As the organizers of Crafty Feast like to say, “This isn’t your mama’s craft fair.”
The juried craft show happens once, sometimes twice, a year in Columbia
. More than 300 artisans apply to be part of each event, but only 100 are chosen to meet and greet customers and give their best in-person sales pitch for their unique crafts that include using gourds to make chickens that look like they are the stars of a new “Angry Birds” game, repurposing vintage clothing to make bowties and hand-weaving delicate cotton scarves.
Many of the vendors also sell their wares on Etsy, but craft fairs like this one let them meet a crowd of potential customers who prefer a little more art in their arts and crafts.
The event is sometimes held in conjunction with another arts festival in Columbia or independently. It is usually at the Columbia Metropolitan Convention Center. It is an unbeatable deal at $2 per person.
One of our favorite vendors this year – even though we don’t wear ties – was Titanic Alley
. Russell Sox makes his bowtie creations from vintage clothes he finds at thrift shops. The material, he says, is usually in great shape and offers unique patterns that you just can’t find anywhere else. He also likes the idea of repurposing something that is likely just going to be thrown own and, let’s be honest, it keeps his costs down.
“I can get a bunch of ties from a old pair of golfer’s pants or a skirt,” Sox says.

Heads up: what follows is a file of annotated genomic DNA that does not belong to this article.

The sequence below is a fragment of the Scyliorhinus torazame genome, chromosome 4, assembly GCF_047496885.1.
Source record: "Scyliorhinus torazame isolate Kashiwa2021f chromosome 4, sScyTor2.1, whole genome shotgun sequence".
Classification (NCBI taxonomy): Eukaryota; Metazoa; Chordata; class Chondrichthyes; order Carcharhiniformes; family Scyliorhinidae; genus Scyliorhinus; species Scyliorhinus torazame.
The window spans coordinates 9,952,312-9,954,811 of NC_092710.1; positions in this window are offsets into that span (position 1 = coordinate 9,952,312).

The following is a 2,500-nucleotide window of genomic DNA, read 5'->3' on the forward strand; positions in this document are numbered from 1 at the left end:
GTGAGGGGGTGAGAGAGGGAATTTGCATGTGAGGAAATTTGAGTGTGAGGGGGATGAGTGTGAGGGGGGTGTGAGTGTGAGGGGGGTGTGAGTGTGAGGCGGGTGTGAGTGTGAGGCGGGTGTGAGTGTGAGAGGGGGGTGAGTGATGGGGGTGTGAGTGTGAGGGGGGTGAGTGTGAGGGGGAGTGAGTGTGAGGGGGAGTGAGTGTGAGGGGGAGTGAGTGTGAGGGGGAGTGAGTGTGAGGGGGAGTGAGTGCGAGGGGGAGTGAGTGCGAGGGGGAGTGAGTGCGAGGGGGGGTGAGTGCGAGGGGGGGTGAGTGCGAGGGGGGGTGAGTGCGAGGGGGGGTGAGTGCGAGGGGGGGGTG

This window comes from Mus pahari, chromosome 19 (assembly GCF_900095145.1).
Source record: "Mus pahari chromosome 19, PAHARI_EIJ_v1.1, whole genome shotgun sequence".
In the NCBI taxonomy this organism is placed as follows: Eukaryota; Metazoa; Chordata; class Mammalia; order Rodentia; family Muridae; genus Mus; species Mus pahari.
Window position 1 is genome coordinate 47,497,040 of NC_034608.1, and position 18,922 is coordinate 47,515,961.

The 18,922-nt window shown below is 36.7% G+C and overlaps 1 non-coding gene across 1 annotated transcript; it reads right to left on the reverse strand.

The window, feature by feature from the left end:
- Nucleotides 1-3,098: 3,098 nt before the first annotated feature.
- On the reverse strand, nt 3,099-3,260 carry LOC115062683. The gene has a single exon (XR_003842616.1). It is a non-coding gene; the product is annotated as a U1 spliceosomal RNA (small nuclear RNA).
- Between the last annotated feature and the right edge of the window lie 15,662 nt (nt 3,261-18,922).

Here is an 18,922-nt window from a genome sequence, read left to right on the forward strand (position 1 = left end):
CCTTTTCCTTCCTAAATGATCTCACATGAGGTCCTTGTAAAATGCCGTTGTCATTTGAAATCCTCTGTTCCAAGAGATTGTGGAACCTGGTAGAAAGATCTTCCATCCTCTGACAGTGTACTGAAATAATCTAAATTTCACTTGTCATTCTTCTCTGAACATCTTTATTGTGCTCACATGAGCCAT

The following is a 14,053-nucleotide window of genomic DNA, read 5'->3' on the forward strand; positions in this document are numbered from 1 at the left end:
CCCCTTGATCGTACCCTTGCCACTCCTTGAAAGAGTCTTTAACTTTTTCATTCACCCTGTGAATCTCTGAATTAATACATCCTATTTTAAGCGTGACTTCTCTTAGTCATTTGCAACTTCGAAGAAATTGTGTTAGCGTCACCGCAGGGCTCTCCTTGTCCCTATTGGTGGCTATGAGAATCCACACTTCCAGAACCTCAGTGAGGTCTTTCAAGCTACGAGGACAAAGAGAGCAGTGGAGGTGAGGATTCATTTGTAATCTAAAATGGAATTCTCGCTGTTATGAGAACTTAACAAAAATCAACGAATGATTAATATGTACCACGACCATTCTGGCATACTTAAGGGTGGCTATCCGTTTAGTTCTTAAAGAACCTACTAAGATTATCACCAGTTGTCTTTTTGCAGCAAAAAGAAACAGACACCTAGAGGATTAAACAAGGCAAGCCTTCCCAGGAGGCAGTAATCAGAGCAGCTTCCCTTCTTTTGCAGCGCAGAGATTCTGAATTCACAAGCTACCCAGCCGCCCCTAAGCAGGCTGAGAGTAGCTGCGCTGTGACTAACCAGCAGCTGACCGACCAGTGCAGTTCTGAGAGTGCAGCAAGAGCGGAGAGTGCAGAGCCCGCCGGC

He has created designs for several different styles and makes each one by hand. The ties sell for $30-$40 and Sox – who isn’t giving up his day job – makes them when he has the time and finds the right material.
The company name comes from an old Columbia neighborhood that stood a few blocks north of Elmwood between Main and Sumter streets. It has long since disappeared from maps, and Sox is looking for folks who might remember it or have information about what happened to it.
Another artisan we fell in love with was Teri Goddard Handweaving
from Greer. She says her hand-woven clothing, scarves and other accessories are inspired by the art of Claude Monet. She sells her items online and in stores around the Southeast, including Daly Designs
on Main Street in Greenville and City Art
on Lincoln Street in Columbia’s Vista area.
Crafty Feast was founded and is run by Debi Schadel and Tracie Broom who also own a public relations and marketing firm in Columbia call Flock and Rally